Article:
By The Canadian Press - Wednesday, March 6, 2013 - 0 Comments
EDMONTON – Alberta Premier Alison Redford says spending in Thursday’s provincial budget will be…
EDMONTON – Alberta Premier Alison Redford says spending in Thursday’s provincial budget will be so lean, it won’t even keep up with provincial growth.
Redford says her government would need to hike spending by four per cent over last year’s $41 billion just to keep up with population growth plus inflation.
Redford says that figure will be, in her words, “far below” that number.
However, the premier says that shortfall will not result in a subpar services or programs.
Redford says her government is reviewing all programs to find savings, and is streamlining and reallocating existing resources.
Lower oil prices are expected to cut by $6 billion the amount of resource revenue the province had hoped to take in for the 2013-14 fiscal year.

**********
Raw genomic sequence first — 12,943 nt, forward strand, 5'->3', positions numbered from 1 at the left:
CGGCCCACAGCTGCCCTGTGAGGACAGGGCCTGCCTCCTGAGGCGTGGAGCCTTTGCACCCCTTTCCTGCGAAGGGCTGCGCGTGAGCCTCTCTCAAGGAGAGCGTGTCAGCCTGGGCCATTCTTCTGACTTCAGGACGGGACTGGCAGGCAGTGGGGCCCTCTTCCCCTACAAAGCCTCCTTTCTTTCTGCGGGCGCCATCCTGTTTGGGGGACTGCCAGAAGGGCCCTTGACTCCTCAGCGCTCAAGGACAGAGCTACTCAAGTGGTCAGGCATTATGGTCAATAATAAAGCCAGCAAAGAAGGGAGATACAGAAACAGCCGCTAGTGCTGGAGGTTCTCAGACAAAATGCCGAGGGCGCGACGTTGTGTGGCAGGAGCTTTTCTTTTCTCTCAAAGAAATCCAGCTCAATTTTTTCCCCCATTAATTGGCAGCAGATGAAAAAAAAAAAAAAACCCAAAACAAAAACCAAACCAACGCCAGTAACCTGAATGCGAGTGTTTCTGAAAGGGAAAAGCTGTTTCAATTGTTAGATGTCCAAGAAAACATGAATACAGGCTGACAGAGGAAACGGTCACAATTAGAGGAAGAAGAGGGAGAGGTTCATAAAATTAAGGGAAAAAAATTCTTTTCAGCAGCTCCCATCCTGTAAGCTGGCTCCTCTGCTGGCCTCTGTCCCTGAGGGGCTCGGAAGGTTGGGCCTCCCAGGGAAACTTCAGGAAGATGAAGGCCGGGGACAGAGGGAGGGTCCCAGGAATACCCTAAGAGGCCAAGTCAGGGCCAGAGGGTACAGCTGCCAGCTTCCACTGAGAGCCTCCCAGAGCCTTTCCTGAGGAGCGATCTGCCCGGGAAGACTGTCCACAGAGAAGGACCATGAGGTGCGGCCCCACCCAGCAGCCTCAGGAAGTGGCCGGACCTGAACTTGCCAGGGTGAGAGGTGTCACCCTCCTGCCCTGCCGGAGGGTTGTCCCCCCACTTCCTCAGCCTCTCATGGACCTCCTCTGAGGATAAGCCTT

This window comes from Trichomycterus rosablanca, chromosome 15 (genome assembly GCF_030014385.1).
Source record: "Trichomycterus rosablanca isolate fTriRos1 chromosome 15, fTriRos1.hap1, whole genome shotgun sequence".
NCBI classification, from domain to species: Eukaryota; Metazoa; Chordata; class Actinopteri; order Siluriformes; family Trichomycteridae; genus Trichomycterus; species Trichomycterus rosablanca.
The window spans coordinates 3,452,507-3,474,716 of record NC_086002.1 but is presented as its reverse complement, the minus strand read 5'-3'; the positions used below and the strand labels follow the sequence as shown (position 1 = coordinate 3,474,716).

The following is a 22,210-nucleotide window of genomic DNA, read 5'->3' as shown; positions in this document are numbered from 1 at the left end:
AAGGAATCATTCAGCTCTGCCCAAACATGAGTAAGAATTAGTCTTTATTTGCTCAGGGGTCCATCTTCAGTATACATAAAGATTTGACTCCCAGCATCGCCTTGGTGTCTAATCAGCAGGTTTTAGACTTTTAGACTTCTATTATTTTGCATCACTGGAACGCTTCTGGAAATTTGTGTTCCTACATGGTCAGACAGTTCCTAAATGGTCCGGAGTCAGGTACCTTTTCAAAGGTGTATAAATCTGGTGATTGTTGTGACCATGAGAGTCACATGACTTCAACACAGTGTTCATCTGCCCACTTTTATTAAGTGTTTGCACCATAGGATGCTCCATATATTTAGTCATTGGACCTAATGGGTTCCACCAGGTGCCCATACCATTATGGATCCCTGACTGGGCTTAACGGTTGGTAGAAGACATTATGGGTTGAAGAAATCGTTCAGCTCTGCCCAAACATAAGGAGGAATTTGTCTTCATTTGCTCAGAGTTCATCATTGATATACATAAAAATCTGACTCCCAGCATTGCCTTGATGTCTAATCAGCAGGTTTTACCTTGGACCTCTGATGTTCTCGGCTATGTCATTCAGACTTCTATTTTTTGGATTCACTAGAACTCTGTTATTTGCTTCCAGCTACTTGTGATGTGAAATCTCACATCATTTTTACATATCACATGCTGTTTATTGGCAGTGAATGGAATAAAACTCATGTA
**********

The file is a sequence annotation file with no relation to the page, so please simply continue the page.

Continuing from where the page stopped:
By The Canadian Press - Tuesday, February 19, 2013 at 8:48 PM - 0 Comments
CALGARY – The Alberta government’s bottom line continues to bleed red ink and the…
CALGARY – The Alberta government’s bottom line continues to bleed red ink and the province is planning job cuts and a wage freeze for civil-service managers to try to stem the flow.
Tory Finance Minister Doug Horner announced plans Tuesday for a three-year management salary freeze. It is to begin April 1 and is expected to save taxpayers $54 million.
The government is also reducing the number of public-sector managers by 10 per cent, or about 480 positions, over that same time period, he said. While some positions are vacant and won’t be filled, there will be some people who lose their jobs.
He blamed falling oil and gas revenue. Premier Alison Redford has coined the term bitumen bubble to refer to the difference between the benchmark prices for oil in North America and the lower price Alberta receives for its land-locked oilsands bitumen.
In the first nine months of the 2012-13 fiscal year, Horner said resource revenue was $2.4 billion lower than expected.
“The government is taking decisive, aggressive and immediate action to help address this revenue shortfall,” Horner said as he released the province’s third-quarter fiscal update.